Graduation speakers talk Trump in 2016

Graduation speakers talk Trump in 2016

By Thomas Fitzgerald, The Philadelphia Inquirer

The classic formula for a college commencement speech is pretty simple: biographical anecdotes, advice for the graduates, a broad-strokes description of the current moment, maybe an exhortation to change the world.

Politics might come up, but rarely does a speaker flay a particular leader as a threat to democracy itself.

Yet this spring, in the thick of the 2016 presidential race and the commencement season, people from President Obama to the creator of the musical Hamilton, have portrayed Republican Donald J. Trump in just such apocalyptic terms.


They don’t always call out the real estate developer by name, but when they discuss politicians with a blustery style, an “us-versus-them” message, and casual approach to facts, the references seem clear enough. Signature Trump proposals — such as building a wall with Mexico, renegotiating global free-trade agreements, and scaling back U.S. military involvement abroad — often come up for criticism.

Speaking May 15 at Rutgers University, Obama did not name Trump but attacked his signature proposals — to bar Muslims from entering the United States and to build a border wall — as un-American and counterproductive.

“Ignorance is not a virtue,” Obama said. “It’s not cool to not know what you’re talking about. That’s not ‘keeping it real’ or ‘telling it like it is.’ That’s not challenging political correctness.”

Trump later shot back on Twitter that Obama’s ignorance has made him a failed president.

If his boss was more circumspect, Secretary of State John Kerry named names May 6 at Northeastern University in Boston.

“You are the most diverse class in Northeastern’s history — in other words, you are Donald Trump’s worst nightmare,” Kerry said, noting that students from 85 nations were receiving degrees.

“We will never come out on top if we accept advice from sound bite salesmen and carnival barkers who pretend the most powerful country on Earth can remain great by looking inward and hiding behind walls at a time that technology has made that impossible to do and unwise to even attempt,” Kerry said.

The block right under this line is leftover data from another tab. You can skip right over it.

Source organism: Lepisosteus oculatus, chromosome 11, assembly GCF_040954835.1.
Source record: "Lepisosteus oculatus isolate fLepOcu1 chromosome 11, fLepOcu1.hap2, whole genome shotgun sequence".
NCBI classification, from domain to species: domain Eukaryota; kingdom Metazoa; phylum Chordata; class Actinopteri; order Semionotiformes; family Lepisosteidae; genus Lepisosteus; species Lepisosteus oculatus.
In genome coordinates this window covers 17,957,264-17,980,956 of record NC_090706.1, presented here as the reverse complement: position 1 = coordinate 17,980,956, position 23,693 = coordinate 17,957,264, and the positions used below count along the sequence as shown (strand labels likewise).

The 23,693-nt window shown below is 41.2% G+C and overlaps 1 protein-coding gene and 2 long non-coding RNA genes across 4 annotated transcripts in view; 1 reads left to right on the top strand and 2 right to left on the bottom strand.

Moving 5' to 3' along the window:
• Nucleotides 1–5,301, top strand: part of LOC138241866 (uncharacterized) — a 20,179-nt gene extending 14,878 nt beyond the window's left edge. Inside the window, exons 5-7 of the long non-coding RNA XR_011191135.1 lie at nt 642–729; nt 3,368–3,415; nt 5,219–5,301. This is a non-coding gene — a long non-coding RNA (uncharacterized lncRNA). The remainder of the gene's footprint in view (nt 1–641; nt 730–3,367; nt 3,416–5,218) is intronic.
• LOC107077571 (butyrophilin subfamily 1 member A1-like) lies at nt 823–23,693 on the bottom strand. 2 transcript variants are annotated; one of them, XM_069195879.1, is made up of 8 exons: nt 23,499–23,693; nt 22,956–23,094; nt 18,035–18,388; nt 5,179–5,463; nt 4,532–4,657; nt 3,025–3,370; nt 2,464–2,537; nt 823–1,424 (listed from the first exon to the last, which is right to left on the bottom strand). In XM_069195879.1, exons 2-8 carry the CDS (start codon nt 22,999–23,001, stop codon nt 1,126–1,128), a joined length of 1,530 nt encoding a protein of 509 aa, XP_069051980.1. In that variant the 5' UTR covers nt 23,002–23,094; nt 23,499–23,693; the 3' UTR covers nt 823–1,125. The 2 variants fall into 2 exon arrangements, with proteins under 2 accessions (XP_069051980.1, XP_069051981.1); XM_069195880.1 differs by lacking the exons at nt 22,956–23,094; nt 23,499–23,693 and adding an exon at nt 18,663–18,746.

A ceremonial occasion like commencement is not the usual forum for partisan invective, said David Greenberg, professor of history and media studies at Rutgers University.

“Trump is seen by some as a different species,” Greenberg said. “He is exceptionally vulgar and nasty in his style, but he also comes from outside the system. The speeches are framed as someone concerned with the health of the American political system warning that Trump threatens that.”

Last Wednesday, for instance, Columbia University President Lee C. Bollinger decried the “continuing appeal of intolerance and the persistent attraction of authoritarian rule” in established democracies, “perhaps including our own.”

He blamed political polarization, intolerance, and a decline in civility — fueled by self-reinforcing social media — for the rise of strongmen who sounded an awful lot like Trump.

“It’s an interesting test: Would anyone say these things if they were talking about Reagan, [George W.] Bush or Nixon, who all were seen as authoritarian or called ‘fascist’ at some point in their careers?” Greenberg said.

During the Bush administration, he said, liberal critics used “apocalyptic” rhetoric in denouncing enhanced interrogation techniques and detention without trial for suspected terrorists — and some conservatives have used charged language to describe Obama as a dictator.

Republican leaders such as Mitt Romney, who spoke at Trine University in Angola, Ind., and a host of conservative thought leaders have criticized Trump as a threat to American values.

“Every generation has had to confront its own demagogues, and every generation has stood up and kept them from the White House — at least so far,” former New York Mayor Michael Bloomberg, an independent, said April 30 at the University of Michigan.

While that may have been a reference to Trump, Bloomberg also put a centrist spin on things, alluding to Vermont Sen. Bernie Sanders, the Vermont socialist seeking the Democratic nomination.

“Candidates in both parties are blaming our problems on easy targets who breed resentment,” Bloomberg said. “For Republicans, it’s Mexicans here illegally and Muslims. And for Democrats, it’s the wealthy and Wall Street.”

Lin-Manuel Miranda, Pulitzer-Prize winning creator of Hamilton told University of Pennsylvania graduates May 16 that their personal stories are critical.

“Don’t believe me?” Miranda said. “In a year when politicians traffic in anti-immigrant rhetoric, there is also a Broadway musical reminding us that a broke, orphan immigrant from the West Indies built our financial system, a story that reminds us that since the beginning of the great unfinished symphony that is our American experiment, time and time again immigrants get the job done.”

Every rhetorician knows you need to leave your audience with a sense of hope, as Bollinger did by reminding Columbia graduates and guests that the United States has survived much worse.

“As bad as you might think things are right now, every generation has gone through versions of this . . . and struggled to come through to the other side,” Bollinger said, mentioning the crackdown on dissent during World War I and the red-baiting McCarthy period of the Cold War.

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